Smart lighting is a great example of how the industry is currently being transformed and forcing the likes of Acuity Brands to look for increasingly inventive solutions to satisfy the market.

The goal of smart lighting is to obtain greater energy efficiency by allowing the occupants of a building to remotely control cooling and heating, lighting, spaces, and the control of building systems. The concept also involves utilizing natural light from the sun to reduce the use of man-made lighting, which incorporates sunblind control.

Acuity Brands has responded to this market opportunity by not only delivering improved energy efficiency through LED lighting, lighting controls and BMS controls, but by integrating all of these technologies into a sensory network.

The sensory network maps indoor spaces through intelligent lighting or BMS systems, capturing data that is aggregated in the cloud to deliver improved building and business performance to tenants who occupy those building spaces. One example of this innovative approach is to add technology to the luminaires and networked controls.

This transforms the lights into a data ingestion and delivery device, which yield precise indoor location of people and assets within the building. Businesses can then use that data to provide asset tracking software and personal navigation on mobile apps or improve occupant experiences within office or educational spaces.

“We continue to outgrow the market and I believe we will really be ahead of the game in driving the technology play,” Vernerey insisted. “Smart lighting represents another opportunity to continue on that growth plan and ensure that lighting remains a strategic asset.”

A leaner business system

Technology is likewise being employed in the manufacturing of the products that Acuity Brands is renowned for historically, with a view to minimizing waste and maximizing value added without sacrificing productivity.

To this end, the LEAN manufacturing model is managing the business process.

“Acuity practices the discipline of LEAN, and not just LEAN manufacturing, but a fully-edged business system,” Vernerey explained. “Coming into the company and finding such a discipline and well-established process in place means we can continue to improve. We don’t just have the people but also the processes in place that will lead us to success.”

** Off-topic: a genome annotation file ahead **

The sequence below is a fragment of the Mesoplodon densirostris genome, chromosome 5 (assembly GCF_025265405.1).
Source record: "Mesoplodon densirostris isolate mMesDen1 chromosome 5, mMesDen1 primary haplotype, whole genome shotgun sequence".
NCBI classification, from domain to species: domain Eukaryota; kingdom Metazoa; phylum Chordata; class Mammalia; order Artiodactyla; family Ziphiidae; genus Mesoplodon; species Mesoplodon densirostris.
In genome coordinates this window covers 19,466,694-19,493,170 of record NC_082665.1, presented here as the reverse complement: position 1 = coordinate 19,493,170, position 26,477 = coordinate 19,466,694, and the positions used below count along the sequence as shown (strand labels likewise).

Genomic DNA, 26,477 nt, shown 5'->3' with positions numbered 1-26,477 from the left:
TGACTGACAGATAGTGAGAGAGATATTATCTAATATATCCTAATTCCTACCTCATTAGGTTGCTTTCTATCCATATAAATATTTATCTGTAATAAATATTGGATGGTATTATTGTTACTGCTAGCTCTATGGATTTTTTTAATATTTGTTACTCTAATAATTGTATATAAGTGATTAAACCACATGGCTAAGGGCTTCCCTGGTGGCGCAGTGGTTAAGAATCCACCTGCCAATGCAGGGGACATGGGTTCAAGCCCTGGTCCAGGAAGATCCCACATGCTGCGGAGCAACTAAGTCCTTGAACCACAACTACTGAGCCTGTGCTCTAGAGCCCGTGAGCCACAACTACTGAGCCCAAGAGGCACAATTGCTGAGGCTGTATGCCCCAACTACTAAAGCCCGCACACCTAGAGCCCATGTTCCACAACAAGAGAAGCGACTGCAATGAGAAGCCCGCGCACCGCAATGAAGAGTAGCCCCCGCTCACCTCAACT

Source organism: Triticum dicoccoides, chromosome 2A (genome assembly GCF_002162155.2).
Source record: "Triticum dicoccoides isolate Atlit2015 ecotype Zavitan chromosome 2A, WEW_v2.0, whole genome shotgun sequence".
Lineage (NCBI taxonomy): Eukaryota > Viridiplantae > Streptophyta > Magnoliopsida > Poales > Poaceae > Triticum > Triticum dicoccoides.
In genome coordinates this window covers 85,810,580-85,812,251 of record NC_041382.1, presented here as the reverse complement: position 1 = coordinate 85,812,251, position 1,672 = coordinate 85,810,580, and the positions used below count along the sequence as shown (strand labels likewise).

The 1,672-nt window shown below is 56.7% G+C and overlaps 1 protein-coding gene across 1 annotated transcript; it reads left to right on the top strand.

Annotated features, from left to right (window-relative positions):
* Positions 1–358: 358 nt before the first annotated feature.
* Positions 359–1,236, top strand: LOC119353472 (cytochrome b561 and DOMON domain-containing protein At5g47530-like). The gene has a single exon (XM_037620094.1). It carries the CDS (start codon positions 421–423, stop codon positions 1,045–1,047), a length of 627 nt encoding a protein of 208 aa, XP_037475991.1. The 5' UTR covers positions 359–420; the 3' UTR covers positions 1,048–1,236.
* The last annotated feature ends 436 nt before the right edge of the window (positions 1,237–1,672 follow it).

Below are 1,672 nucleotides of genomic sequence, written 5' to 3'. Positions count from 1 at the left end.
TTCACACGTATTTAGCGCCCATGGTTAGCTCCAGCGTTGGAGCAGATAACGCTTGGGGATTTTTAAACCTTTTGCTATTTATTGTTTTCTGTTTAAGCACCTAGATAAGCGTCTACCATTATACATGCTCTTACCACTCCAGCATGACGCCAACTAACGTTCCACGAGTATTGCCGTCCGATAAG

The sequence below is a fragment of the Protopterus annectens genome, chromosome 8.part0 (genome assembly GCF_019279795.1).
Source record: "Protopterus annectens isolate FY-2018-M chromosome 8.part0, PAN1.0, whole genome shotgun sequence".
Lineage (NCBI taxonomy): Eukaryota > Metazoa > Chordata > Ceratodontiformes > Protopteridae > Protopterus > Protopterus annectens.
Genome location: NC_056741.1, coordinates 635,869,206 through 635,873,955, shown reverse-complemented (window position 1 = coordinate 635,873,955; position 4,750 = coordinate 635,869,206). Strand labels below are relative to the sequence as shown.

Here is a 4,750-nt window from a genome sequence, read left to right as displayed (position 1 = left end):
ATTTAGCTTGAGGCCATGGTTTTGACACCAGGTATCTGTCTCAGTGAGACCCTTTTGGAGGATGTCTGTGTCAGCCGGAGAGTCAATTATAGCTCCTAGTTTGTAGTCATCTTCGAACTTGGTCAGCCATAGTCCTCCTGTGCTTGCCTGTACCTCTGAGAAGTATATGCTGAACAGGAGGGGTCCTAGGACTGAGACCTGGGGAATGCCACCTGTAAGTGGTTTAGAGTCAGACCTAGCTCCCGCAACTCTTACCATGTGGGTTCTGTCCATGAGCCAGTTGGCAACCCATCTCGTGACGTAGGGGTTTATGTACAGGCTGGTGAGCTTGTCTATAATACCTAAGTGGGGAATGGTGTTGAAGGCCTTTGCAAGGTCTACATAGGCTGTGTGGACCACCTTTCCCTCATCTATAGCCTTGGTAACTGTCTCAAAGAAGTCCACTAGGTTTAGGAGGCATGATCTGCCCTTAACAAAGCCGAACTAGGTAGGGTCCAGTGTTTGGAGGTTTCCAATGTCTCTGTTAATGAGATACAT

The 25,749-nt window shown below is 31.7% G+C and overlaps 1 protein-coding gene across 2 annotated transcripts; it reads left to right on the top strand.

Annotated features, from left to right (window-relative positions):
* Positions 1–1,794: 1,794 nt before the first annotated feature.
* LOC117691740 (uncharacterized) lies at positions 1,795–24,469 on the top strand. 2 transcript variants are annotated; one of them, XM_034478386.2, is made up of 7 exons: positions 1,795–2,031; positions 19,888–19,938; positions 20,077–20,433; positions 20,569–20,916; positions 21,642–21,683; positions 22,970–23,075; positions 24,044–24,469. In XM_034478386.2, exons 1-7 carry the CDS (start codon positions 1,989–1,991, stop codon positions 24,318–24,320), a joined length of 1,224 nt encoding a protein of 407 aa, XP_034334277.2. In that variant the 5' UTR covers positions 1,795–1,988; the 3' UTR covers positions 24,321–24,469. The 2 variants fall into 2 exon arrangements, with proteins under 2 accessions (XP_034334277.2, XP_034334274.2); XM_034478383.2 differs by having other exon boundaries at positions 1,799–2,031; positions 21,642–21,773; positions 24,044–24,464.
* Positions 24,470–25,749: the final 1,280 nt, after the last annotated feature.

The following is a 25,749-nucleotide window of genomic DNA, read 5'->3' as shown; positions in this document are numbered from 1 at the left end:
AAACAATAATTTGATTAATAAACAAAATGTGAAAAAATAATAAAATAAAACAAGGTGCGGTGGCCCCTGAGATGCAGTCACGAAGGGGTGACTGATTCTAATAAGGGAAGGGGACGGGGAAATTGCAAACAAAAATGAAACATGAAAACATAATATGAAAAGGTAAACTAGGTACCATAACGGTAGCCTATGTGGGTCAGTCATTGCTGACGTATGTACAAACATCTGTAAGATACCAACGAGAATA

Vernerey strongly emphasizes strategic partners and supply chain as the first two elements of collaboration. Strategic partnerships are key to Acuity Brands’ current success, which provides the company with an advantage in terms of flexibility.

He says he views these relationships as especially important when it comes to resolving supply chain issues, either through co-designed strategies or the ability to hit upon alternative supply solutions quickly and efficiently in moments of crisis.

“Ultimately, we have a reputation, brand and a delivery network that is second to none. Our supply chain operates smoothly in the background, which is supporting all of this,” Vernerey stated. “It’s an ecosystem. It requires a mix of large companies, small companies and startups. The second thing is that technology alone is not enough. You have to be able to master the deployment of scale. The third is that culture trumps strategy every day of the week. If you don’t have a culture within your organization that drives continuous improvement, you don’t have the full recipe to succeed.”


About the Author:

John Bärr